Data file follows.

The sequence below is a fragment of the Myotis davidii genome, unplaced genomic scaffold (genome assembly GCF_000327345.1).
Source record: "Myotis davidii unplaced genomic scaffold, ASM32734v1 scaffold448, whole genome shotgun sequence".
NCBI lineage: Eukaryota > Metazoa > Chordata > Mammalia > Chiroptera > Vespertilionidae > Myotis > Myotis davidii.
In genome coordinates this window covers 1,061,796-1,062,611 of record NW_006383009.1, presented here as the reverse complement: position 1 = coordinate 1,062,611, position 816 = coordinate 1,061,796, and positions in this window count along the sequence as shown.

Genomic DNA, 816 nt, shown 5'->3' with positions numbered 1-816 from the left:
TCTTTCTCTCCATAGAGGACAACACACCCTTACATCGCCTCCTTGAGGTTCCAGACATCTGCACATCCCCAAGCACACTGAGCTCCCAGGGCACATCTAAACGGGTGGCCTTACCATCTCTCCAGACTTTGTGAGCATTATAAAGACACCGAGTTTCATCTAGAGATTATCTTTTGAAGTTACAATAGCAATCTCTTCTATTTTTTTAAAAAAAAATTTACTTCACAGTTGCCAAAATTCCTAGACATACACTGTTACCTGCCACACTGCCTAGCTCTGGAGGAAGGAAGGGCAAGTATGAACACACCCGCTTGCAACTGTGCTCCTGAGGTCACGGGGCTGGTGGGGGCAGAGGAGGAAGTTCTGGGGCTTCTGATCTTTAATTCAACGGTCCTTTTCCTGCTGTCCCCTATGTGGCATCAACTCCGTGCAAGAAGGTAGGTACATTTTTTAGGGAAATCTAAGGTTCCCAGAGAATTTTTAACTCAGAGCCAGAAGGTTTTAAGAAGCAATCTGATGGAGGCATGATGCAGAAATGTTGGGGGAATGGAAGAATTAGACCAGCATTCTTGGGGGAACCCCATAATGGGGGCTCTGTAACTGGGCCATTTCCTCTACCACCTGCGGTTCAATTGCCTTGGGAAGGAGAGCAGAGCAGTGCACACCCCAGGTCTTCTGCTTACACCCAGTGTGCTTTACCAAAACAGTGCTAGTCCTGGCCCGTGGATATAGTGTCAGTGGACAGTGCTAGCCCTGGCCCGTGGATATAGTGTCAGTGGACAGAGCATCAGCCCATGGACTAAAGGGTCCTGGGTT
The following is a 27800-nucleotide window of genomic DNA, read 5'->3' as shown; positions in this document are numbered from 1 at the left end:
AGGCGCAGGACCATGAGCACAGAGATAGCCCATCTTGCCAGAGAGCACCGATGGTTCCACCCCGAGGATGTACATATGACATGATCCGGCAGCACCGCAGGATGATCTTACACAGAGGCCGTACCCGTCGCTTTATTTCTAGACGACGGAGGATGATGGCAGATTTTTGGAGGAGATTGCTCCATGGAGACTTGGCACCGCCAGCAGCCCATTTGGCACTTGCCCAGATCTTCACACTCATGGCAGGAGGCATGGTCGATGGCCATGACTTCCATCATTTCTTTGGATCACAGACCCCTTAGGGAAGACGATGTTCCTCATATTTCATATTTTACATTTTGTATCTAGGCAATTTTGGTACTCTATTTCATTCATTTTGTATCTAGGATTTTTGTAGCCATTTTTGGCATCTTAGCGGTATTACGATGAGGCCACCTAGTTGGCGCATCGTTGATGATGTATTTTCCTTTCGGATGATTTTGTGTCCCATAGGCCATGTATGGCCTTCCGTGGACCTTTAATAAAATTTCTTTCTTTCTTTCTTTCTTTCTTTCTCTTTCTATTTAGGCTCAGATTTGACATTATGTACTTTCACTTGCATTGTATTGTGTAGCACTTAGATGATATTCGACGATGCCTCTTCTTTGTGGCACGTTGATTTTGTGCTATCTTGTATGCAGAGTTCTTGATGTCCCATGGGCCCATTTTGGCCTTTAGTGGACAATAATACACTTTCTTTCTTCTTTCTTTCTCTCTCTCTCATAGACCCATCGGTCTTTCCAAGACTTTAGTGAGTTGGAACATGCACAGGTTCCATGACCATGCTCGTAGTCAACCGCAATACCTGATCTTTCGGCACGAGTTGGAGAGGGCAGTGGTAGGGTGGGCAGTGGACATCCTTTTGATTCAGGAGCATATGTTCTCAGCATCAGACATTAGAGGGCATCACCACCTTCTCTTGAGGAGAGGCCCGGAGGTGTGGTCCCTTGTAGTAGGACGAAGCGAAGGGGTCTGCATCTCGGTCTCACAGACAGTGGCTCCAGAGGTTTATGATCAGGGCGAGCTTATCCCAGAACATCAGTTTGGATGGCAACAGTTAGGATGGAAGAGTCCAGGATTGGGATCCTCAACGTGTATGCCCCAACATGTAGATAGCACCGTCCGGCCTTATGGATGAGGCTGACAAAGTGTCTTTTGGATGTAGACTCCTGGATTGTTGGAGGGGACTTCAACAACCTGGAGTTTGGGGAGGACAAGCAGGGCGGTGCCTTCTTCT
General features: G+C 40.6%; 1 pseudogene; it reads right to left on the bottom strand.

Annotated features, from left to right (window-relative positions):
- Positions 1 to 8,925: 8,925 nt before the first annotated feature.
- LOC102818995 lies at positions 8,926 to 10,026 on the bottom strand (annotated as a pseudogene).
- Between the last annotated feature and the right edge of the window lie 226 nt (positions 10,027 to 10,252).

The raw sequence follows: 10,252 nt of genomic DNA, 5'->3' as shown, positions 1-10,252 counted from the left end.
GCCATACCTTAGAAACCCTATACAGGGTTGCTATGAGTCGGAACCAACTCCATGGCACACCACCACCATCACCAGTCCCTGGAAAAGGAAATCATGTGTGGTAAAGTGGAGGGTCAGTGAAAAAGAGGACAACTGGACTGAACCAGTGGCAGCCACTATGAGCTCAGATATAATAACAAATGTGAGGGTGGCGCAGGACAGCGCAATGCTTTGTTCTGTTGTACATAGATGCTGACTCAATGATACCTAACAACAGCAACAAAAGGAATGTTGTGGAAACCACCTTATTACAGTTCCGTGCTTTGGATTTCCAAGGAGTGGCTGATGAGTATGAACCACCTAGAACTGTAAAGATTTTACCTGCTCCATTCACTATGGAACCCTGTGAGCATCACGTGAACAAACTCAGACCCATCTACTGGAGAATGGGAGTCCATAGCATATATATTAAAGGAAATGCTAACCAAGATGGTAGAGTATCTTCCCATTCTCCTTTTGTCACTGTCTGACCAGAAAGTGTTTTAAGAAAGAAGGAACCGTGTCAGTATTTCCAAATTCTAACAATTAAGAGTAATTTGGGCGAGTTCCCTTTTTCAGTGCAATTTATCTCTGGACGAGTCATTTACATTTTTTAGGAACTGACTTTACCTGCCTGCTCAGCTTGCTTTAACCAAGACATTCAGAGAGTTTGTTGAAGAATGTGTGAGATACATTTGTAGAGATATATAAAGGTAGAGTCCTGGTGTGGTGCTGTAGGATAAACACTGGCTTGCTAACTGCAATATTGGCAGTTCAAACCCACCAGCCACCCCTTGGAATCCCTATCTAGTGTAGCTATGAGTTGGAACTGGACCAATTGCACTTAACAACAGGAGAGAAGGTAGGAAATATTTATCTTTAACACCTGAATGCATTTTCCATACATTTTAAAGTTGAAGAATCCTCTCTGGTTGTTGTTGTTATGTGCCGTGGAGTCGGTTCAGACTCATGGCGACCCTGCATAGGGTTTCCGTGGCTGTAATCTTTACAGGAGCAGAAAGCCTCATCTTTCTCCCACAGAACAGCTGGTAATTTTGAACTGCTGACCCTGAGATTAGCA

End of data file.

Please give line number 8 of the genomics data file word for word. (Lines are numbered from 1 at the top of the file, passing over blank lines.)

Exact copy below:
AGGCGCAGGACCATGAGCACAGAGATAGCCCATCTTGCCAGAGAGCACCGATGGTTCCACCCCGAGGATGTACATATGACATGATCCGGCAGCACCGCAGGATGATCTTACACAGAGGCCGTACCCGTCGCTTTATTTCTAGACGACGGAGGATGATGGCAGATTTTTGGAGGAGATTGCTCCATGGAGACTTGGCACCGCCAGCAGCCCATTTGGCACTTGCCCAGATCTTCACACTCATGGCAGGAGGCATGGTCGATGGCCATGACTTCCATCATTTCTTTGGATCACAGACCCCTTAGGGAAGACGATGTTCCTCATATTTCATATTTTACATTTTGTATCTAGGCAATTTTGGTACTCTATTTCATTCATTTTGTATCTAGGATTTTTGTAGCCATTTTTGGCATCTTAGCGGTATTACGATGAGGCCACCTAGTTGGCGCATCGTTGATGATGTATTTTCCTTTCGGATGATTTTGTGTCCCATAGGCCATGTATGGCCTTCCGTGGACCTTTAATAAAATTTCTTTCTTTCTTTCTTTCTTTCTTTCTCTTTCTATTTAGGCTCAGATTTGACATTATGTACTTTCACTTGCATTGTATTGTGTAGCACTTAGATGATATTCGACGATGCCTCTTCTTTGTGGCACGTTGATTTTGTGCTATCTTGTATGCAGAGTTCTTGATGTCCCATGGGCCCATTTTGGCCTTTAGTGGACAATAATACACTTTCTTTCTTCTTTCTTTCTCTCTCTCTCATAGACCCATCGGTCTTTCCAAGACTTTAGTGAGTTGGAACATGCACAGGTTCCATGACCATGCTCGTAGTCAACCGCAATACCTGATCTTTCGGCACGAGTTGGAGAGGGCAGTGGTAGGGTGGGCAGTGGACATCCTTTTGATTCAGGAGCATATGTTCTCAGCATCAGACATTAGAGGGCATCACCACCTTCTCTTGAGGAGAGGCCCGGAGGTGTGGTCCCTTGTAGTAGGACGAAGCGAAGGGGTCTGCATCTCGGTCTCACAGACAGTGGCTCCAGAGGTTTATGATCAGGGCGAGCTTATCCCAGAACATCAGTTTGGATGGCAACAGTTAGGATGGAAGAGTCCAGGATTGGGATCCTCAACGTGTATGCCCCAACATGTAGATAGCACCGTCCGGCCTTATGGATGAGGCTGACAAAGTGTCTTTTGGATGTAGACTCCTGGATTGTTGGAGGGGACTTCAACAACCTGGAGTTTGGGGAGGACAAGCAGGGCGGTGCCTTCTTCT